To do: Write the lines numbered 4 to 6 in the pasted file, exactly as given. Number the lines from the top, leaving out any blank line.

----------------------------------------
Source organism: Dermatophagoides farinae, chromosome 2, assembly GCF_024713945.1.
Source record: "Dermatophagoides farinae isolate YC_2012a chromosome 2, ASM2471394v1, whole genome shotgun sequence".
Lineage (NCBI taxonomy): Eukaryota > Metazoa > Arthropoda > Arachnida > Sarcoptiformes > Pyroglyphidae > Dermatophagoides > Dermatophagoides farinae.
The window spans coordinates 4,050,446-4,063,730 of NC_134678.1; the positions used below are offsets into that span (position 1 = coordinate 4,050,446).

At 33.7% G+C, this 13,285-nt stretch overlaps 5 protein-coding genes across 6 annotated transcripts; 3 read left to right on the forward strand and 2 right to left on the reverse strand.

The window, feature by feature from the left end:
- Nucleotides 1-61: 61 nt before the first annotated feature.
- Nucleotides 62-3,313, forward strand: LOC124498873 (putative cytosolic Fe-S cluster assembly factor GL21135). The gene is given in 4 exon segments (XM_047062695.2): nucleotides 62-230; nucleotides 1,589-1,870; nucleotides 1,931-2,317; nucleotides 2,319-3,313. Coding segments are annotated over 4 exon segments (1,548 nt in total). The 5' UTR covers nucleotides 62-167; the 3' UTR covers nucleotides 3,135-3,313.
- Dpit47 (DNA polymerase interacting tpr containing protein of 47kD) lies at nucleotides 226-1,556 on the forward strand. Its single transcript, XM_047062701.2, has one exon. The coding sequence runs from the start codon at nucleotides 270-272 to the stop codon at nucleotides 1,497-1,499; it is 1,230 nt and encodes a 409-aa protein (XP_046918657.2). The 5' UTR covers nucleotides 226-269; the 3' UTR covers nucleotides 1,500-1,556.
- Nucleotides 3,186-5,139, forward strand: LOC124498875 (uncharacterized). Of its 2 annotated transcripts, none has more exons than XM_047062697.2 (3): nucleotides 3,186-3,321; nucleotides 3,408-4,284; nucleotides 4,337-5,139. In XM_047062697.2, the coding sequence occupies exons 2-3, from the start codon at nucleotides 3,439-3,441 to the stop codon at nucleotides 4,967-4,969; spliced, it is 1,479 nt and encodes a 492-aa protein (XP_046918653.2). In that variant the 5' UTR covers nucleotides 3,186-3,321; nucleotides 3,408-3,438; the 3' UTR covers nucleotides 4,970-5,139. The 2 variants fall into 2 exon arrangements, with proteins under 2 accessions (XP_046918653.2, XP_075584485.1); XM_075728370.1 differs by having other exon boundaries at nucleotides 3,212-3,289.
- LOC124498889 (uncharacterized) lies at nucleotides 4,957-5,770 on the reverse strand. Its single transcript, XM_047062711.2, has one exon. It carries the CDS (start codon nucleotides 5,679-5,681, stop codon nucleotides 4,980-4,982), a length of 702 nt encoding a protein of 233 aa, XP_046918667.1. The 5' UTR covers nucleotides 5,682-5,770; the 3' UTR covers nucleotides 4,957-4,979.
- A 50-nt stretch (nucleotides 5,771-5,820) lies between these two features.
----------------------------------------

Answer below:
The window spans coordinates 4,050,446-4,063,730 of NC_134678.1; the positions used below are offsets into that span (position 1 = coordinate 4,050,446).

At 33.7% G+C, this 13,285-nt stretch overlaps 5 protein-coding genes across 6 annotated transcripts; 3 read left to right on the forward strand and 2 right to left on the reverse strand.

The window, feature by feature from the left end: